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asked February 23rd 2021

Maximum batter depth in tin

Hello,
I have been having trouble with baking tall cakes. For example, Mrs Jones vanilla cake. I have baked this ine before in a 10 inch tin (as shown in tutorial) with no probelm. Is it possible I am putting too much batter in the tin? Or could it be something else?
To make the most of my time and resources I am using one PME tin, 6inch diameter and 4 inch tall. I use the calculator to convert the 10 inch into a 6 inch. Oven temperature at 160. And baked for about an hour or a bit longer.
The last few times a attempted to do this my vanilla cake came out with a hole in the middle (a big hole). This doesn't happen when I bake Paul's chocolate cake.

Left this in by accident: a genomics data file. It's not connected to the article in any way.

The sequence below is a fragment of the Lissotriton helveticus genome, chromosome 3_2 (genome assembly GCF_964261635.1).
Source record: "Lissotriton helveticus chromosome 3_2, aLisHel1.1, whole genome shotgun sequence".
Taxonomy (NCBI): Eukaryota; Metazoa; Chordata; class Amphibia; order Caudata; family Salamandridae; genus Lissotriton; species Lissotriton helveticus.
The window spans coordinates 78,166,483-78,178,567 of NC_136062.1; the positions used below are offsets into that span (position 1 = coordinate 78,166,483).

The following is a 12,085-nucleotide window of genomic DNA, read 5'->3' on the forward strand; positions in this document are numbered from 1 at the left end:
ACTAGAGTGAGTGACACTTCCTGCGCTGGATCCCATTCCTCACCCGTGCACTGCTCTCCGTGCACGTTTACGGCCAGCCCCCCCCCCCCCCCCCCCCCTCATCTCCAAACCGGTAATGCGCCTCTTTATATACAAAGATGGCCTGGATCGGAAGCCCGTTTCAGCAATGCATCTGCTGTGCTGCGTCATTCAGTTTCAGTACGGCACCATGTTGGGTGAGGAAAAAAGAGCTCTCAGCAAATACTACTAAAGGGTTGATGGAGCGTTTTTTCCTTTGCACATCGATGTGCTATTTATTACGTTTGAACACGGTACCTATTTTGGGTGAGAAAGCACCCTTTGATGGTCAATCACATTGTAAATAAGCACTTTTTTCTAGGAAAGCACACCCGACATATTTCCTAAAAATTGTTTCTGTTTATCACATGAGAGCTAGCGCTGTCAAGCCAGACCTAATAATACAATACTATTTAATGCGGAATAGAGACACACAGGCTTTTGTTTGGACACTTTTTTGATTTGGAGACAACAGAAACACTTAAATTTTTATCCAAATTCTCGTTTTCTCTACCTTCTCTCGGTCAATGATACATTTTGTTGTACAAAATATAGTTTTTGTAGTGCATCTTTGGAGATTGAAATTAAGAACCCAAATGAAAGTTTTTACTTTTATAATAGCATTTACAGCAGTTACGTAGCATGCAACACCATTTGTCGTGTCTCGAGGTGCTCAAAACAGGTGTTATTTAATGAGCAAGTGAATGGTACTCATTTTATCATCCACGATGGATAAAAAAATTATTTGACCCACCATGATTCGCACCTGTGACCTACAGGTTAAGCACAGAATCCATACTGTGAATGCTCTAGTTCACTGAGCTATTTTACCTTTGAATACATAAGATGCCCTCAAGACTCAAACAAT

What am I doing wrong?

Thank you in advance.

Cristina

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Hi Cristina

In the tutorial, Mrs Jones divides the batter between two deep tins to make a tall cake. If you are using all the batter in one tin, it is possible the cake hasn't baked sufficiently in the centre because of the depth of the batter which has caused it to collapse. I suggest you reduce the temperature down to 150c fan and bake for longer. This will allow the centre of the batter to heat up, bake and rise at the same rate as the sides.

I can't give you a specific bake time so please do keep an eye and nose on the baking and test for doneness. In my oven, I would be looking at inserting a wooden skewer into the centre of the cake after approximately 1 hr 20 minutes. Depending on how your oven bakes, if the skewer comes out with wet crumbs, bake on for another 10 minutes, if the batter is damp, bake on for a further 5 minutes or until done.

I also recommend using baking belts. These help to distribute the heat evenly into the batter for an even bake.
If you don't have baking belts, please search on youtube for numerous tutorials on how to make them yourself with towelling and foil.

Hope this helps.